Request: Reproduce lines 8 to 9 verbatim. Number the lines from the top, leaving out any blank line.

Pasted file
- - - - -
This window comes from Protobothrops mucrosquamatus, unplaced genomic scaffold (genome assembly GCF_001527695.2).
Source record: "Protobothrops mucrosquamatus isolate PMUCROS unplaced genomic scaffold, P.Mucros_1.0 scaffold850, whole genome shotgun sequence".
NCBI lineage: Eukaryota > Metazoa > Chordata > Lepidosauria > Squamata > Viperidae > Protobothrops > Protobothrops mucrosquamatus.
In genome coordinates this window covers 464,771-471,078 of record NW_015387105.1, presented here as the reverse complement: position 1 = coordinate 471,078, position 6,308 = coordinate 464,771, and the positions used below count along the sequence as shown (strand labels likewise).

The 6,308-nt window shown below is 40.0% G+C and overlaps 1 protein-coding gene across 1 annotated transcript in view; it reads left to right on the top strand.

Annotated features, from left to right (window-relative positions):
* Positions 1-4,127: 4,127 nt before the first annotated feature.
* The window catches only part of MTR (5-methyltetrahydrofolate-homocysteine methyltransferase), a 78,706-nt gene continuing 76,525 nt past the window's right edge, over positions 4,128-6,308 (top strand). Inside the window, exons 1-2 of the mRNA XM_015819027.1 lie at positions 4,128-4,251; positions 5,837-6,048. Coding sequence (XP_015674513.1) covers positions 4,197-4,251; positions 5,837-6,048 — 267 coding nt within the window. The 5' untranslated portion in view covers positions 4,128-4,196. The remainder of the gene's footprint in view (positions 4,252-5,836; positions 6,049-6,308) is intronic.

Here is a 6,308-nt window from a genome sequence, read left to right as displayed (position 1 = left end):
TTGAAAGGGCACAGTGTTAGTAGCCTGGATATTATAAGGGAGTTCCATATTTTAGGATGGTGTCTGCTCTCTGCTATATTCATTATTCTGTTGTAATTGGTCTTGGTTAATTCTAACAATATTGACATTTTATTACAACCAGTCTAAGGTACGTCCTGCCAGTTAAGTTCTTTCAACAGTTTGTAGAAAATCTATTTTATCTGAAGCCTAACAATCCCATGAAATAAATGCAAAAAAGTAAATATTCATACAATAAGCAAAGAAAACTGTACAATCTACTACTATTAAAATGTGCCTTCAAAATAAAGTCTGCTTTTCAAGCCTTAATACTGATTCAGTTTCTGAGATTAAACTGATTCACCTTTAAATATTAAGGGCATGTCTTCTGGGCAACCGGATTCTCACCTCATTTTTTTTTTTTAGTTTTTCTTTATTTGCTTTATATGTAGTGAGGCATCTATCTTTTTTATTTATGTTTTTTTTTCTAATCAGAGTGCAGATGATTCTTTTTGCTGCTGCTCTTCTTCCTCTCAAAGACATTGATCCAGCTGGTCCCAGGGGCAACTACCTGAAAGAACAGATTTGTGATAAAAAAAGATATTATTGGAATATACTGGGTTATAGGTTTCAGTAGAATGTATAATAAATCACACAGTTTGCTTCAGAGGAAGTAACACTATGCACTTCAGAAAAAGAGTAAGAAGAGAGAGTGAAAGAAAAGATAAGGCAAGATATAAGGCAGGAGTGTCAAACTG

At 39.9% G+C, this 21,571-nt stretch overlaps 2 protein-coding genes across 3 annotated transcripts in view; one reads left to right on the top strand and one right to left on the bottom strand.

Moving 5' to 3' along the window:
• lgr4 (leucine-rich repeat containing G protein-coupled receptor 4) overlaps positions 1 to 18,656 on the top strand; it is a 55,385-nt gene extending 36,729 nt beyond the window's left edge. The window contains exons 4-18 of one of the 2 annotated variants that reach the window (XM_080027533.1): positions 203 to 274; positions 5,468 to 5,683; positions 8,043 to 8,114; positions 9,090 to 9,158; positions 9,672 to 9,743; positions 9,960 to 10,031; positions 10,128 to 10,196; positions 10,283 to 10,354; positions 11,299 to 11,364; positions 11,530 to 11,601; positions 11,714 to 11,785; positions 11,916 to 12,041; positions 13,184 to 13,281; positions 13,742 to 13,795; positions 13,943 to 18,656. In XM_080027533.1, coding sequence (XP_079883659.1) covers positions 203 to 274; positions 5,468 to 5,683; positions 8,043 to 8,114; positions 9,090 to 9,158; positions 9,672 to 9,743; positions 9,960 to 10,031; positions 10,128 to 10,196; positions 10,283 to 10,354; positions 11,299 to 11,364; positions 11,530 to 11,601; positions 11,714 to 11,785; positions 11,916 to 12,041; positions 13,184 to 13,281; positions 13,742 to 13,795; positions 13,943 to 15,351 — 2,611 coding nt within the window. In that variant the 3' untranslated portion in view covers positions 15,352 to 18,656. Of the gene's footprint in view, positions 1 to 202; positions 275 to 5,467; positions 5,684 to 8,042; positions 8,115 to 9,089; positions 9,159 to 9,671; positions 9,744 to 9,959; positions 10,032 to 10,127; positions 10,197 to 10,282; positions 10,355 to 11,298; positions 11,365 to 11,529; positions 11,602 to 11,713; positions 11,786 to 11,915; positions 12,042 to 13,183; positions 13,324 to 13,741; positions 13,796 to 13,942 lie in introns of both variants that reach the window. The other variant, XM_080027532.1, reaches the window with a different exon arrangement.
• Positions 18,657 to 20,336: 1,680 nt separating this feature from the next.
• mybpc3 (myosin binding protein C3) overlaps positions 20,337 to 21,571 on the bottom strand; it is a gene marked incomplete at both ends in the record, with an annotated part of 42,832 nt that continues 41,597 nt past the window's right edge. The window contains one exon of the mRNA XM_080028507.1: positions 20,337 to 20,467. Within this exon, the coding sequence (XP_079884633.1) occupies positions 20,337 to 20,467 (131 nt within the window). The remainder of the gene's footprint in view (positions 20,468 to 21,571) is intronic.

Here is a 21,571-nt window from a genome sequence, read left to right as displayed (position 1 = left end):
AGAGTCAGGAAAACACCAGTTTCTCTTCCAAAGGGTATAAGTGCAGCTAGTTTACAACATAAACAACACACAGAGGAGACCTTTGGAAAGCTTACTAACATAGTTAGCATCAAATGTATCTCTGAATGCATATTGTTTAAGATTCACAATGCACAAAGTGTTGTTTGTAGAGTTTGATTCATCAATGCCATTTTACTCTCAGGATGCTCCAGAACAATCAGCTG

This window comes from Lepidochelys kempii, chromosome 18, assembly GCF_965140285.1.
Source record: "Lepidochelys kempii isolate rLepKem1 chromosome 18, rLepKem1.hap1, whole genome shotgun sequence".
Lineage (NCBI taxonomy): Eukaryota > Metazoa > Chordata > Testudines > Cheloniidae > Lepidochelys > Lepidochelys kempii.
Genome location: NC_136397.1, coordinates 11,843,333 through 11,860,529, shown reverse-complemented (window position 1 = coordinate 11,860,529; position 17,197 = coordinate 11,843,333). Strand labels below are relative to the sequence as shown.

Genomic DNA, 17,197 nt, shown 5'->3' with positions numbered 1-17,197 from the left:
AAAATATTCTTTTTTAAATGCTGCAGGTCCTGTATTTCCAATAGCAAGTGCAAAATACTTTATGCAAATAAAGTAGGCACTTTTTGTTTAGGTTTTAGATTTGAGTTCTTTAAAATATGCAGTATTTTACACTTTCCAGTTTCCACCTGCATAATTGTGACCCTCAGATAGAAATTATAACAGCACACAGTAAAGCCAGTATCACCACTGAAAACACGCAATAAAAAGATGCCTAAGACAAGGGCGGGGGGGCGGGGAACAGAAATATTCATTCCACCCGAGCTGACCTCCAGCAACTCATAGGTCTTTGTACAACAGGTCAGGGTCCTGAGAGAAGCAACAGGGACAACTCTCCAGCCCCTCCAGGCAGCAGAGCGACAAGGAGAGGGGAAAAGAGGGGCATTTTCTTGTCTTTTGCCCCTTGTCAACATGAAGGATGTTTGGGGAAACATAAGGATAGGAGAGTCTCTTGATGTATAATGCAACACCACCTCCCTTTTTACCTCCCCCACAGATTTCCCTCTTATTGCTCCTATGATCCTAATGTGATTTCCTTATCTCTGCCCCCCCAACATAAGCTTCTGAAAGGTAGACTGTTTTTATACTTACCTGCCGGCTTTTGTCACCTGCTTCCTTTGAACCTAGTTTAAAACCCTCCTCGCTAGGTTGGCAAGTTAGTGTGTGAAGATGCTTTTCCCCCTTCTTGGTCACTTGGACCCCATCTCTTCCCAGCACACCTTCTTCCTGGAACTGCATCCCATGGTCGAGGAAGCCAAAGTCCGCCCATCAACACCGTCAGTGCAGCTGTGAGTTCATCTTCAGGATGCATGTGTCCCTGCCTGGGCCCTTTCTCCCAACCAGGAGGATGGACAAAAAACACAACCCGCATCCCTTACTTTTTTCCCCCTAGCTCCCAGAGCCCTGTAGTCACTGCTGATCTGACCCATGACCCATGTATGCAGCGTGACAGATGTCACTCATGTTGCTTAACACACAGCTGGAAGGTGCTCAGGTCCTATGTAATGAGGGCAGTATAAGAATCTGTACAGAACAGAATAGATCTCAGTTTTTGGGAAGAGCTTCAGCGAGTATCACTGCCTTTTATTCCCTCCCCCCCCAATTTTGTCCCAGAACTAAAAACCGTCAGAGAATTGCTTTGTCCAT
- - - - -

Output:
* The window catches only part of MTR (5-methyltetrahydrofolate-homocysteine methyltransferase), a 78,706-nt gene continuing 76,525 nt past the window's right edge, over positions 4,128-6,308 (top strand). Inside the window, exons 1-2 of the mRNA XM_015819027.1 lie at positions 4,128-4,251; positions 5,837-6,048. Coding sequence (XP_015674513.1) covers positions 4,197-4,251; positions 5,837-6,048 — 267 coding nt within the window. The 5' untranslated portion in view covers positions 4,128-4,196. The remainder of the gene's footprint in view (positions 4,252-5,836; positions 6,049-6,308) is intronic.

Here is a 6,308-nt window from a genome sequence, read left to right as displayed (position 1 = left end):